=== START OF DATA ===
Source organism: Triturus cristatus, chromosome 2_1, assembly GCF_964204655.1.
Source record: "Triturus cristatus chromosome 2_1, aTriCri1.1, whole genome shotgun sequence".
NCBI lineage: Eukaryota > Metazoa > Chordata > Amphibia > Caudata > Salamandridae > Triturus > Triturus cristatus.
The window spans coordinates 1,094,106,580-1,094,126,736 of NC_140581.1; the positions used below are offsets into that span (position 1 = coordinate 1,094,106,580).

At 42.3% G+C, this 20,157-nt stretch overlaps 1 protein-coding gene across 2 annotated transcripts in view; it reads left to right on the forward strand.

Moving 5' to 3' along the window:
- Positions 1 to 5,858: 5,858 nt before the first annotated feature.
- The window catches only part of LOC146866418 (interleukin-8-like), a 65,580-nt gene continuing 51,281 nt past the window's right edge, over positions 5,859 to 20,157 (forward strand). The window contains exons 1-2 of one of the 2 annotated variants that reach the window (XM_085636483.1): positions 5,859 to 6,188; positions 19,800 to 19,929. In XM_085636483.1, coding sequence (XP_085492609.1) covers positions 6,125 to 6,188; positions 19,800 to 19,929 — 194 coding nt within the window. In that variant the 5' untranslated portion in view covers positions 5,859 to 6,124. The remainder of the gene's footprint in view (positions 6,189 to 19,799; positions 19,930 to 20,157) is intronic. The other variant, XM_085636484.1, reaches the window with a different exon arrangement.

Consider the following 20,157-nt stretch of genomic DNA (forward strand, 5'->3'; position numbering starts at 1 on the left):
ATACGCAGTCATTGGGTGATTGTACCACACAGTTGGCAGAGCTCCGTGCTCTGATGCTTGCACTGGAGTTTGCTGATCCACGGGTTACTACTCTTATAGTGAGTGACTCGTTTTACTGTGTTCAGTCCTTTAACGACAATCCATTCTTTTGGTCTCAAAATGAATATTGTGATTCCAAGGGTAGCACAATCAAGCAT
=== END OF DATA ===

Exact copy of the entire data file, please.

Source organism: Triturus cristatus, chromosome 2_1, assembly GCF_964204655.1.
Source record: "Triturus cristatus chromosome 2_1, aTriCri1.1, whole genome shotgun sequence".
NCBI lineage: Eukaryota > Metazoa > Chordata > Amphibia > Caudata > Salamandridae > Triturus > Triturus cristatus.
The window spans coordinates 1,094,106,580-1,094,126,736 of NC_140581.1; the positions used below are offsets into that span (position 1 = coordinate 1,094,106,580).

At 42.3% G+C, this 20,157-nt stretch overlaps 1 protein-coding gene across 2 annotated transcripts in view; it reads left to right on the forward strand.

Moving 5' to 3' along the window:
- Positions 1 to 5,858: 5,858 nt before the first annotated feature.
- The window catches only part of LOC146866418 (interleukin-8-like), a 65,580-nt gene continuing 51,281 nt past the window's right edge, over positions 5,859 to 20,157 (forward strand). The window contains exons 1-2 of one of the 2 annotated variants that reach the window (XM_085636483.1): positions 5,859 to 6,188; positions 19,800 to 19,929. In XM_085636483.1, coding sequence (XP_085492609.1) covers positions 6,125 to 6,188; positions 19,800 to 19,929 — 194 coding nt within the window. In that variant the 5' untranslated portion in view covers positions 5,859 to 6,124. The remainder of the gene's footprint in view (positions 6,189 to 19,799; positions 19,930 to 20,157) is intronic. The other variant, XM_085636484.1, reaches the window with a different exon arrangement.

Consider the following 20,157-nt stretch of genomic DNA (forward strand, 5'->3'; position numbering starts at 1 on the left):
ATACGCAGTCATTGGGTGATTGTACCACACAGTTGGCAGAGCTCCGTGCTCTGATGCTTGCACTGGAGTTTGCTGATCCACGGGTTACTACTCTTATAGTGAGTGACTCGTTTTACTGTGTTCAGTCCTTTAACGACAATCCATTCTTTTGGTCTCAAAATGAATATTGTGATTCCAAGGGTAGCACAATCAAGCAT